What would it mean if Sen. Richard Burr stepped down?

North Carolina news

RALEIGH, N.C. (WNCN) – U.S. District Judge Andrew Carter Jr. has ordered the brother-in-law of North Carolina U.S. Sen. Richard Burr to testify in an insider trading probe. The Securities and Exchange Commission is investigating any potential sale of stock just before COVID-19 caused the markets to plummet.

Lawyers for both Burr and Gerald Fauth have denied any wrongdoing.

Burr has given no indication that he would step away from his senate seat, which has one year left on its term. But if he were to do so, there are mechanisms in place.

“If he chooses to leave, that would again kind of put North Carolina back into the spotlight. We’ve got a competitive U.S. Senate race already underway. That would cause even more confusion and chaos in terms of who was going to hold on to that seat,” said Michael Bitzer, professor of politics and history at Catawba College.

Until a few years ago, state law gave the North Carolina governor great leeway in appointing someone to fill a vacated senate seat.

“Previously, it did not matter which political party the governor picked from. He could be strategic. If a Republican vacated the seat, he could appoint a Democrat, but the legislature changed the law and now he has to abide by the political party that holds that senate seat,” Bitzer said.

That party’s executive committee, currently the Republican Party, gives the governor three people to choose from.

So who to choose from? The executive committee could choose from the list of current Senate candidates. That includes former governor Pat McCrory, Congressman Ted Budd, and former congressman Mark Walker. In that case, the appointee could have a leg up in the election.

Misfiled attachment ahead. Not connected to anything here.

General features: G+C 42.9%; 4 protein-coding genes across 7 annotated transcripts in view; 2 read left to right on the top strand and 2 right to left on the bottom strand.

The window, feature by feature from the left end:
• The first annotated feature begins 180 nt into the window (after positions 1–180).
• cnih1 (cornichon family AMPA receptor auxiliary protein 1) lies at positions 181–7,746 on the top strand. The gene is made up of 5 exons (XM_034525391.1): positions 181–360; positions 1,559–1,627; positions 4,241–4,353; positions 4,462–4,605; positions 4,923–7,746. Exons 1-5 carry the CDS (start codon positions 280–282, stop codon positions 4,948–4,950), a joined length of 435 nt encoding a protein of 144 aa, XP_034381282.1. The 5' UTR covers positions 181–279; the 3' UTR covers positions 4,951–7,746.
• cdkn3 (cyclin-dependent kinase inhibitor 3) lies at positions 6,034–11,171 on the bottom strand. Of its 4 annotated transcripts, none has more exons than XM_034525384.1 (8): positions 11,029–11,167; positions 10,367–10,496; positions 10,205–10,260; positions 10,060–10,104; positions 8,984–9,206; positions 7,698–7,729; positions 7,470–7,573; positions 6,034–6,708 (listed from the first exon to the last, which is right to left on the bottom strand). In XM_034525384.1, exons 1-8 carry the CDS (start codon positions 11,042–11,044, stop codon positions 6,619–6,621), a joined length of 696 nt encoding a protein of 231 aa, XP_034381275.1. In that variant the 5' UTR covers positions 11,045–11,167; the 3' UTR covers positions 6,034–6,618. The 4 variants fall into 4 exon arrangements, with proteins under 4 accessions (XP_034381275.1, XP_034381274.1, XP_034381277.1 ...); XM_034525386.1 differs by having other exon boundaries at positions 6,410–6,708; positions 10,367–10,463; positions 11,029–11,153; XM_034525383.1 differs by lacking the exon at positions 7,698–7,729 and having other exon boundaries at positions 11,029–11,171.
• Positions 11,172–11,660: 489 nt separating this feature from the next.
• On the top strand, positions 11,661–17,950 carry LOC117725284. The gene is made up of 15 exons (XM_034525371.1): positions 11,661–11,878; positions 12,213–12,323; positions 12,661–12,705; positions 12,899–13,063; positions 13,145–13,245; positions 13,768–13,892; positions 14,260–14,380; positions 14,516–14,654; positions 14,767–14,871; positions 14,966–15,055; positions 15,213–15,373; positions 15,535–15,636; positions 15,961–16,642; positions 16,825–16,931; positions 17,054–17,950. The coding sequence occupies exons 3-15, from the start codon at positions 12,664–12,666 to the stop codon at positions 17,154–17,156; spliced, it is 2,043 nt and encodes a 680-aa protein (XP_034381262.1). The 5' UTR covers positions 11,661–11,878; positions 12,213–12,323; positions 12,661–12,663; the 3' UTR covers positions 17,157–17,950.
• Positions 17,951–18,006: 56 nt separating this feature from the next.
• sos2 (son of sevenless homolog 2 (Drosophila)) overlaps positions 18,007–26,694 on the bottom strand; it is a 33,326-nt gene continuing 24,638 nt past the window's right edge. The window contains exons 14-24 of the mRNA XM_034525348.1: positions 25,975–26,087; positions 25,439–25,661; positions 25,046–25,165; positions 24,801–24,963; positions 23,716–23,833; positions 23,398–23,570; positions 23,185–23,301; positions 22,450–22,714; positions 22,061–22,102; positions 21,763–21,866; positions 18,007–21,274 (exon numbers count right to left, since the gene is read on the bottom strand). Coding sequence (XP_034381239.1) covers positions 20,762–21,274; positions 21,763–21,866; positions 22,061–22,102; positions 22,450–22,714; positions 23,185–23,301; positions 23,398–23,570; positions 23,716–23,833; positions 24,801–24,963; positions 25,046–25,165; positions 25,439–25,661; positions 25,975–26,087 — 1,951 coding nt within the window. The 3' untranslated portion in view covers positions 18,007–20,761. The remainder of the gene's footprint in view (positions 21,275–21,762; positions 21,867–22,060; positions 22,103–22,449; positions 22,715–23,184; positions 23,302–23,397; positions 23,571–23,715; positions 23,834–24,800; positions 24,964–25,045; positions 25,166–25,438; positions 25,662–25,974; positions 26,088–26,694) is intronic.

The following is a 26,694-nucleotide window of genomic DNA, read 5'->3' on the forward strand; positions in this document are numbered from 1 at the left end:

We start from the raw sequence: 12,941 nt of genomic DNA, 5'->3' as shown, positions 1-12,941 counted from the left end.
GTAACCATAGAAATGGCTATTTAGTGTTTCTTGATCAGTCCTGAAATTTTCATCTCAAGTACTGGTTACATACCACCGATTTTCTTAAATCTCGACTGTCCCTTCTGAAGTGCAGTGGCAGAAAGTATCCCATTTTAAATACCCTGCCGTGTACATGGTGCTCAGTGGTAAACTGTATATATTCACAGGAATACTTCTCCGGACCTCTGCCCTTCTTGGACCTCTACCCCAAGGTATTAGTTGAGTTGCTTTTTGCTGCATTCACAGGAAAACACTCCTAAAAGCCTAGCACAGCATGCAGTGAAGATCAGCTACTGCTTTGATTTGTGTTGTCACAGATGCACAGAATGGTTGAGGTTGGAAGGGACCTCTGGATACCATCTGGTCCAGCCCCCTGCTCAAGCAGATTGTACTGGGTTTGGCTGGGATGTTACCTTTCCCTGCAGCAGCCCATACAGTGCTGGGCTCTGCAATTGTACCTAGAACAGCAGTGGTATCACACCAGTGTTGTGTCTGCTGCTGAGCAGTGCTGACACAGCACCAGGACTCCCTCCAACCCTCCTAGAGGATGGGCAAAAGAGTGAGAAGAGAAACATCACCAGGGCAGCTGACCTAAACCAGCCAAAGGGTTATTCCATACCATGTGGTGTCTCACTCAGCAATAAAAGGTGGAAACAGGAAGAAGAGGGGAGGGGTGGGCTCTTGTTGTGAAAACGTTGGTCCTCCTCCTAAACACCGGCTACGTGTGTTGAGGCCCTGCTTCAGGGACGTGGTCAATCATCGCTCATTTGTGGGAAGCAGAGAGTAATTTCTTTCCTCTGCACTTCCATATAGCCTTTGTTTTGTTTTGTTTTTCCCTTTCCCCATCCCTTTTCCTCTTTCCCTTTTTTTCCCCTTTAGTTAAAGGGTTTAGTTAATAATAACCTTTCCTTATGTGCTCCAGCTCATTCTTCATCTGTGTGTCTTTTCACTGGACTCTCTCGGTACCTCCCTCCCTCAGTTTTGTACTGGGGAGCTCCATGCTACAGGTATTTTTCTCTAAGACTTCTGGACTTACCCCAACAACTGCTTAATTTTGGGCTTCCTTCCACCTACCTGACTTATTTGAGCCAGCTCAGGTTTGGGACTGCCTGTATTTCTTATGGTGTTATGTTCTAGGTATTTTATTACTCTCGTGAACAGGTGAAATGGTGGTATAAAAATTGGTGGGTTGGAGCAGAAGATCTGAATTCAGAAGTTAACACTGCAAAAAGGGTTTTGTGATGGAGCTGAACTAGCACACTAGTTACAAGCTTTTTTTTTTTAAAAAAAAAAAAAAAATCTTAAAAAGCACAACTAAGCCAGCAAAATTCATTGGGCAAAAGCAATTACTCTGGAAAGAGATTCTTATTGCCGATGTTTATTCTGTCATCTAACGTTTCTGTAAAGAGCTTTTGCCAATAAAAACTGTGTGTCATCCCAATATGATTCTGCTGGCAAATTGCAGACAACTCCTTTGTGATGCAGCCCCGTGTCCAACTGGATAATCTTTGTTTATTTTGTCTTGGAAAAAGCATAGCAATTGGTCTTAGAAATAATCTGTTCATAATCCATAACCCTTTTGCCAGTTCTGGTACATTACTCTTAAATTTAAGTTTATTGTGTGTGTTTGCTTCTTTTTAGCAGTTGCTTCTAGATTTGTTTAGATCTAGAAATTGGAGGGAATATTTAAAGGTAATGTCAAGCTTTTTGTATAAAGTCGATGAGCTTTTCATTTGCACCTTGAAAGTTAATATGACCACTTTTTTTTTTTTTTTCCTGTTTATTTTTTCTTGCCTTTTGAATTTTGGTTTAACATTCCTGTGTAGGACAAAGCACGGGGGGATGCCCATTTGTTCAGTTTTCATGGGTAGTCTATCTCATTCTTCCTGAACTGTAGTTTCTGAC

That could also present its own set of problems.

“I think that that is a kind of internal party dynamic that really would cause some controversy because if you pick one of the current candidates, you are automatically tilting the deck towards that individual. That has happened in other states in the past and sometimes that backfires with the voters,” Bitzer said.

They could also offer a list of caretakers, or people not running.

“And just kind of let that person fill the seat and let the party play itself out. I think there are a lot of what-ifs going on with this kind of scenario,” Bitzer said.

Burr is not running for re-election and has previously announced he is retiring after his third term. Bitzer said Burr’s guilty vote during the impeachment trial of former President Donald Trump surprised a lot of people and there could be more surprises to come.

“Maybe he has a sense of freedom to now really express his public policy issues without having to go back before the voters.”

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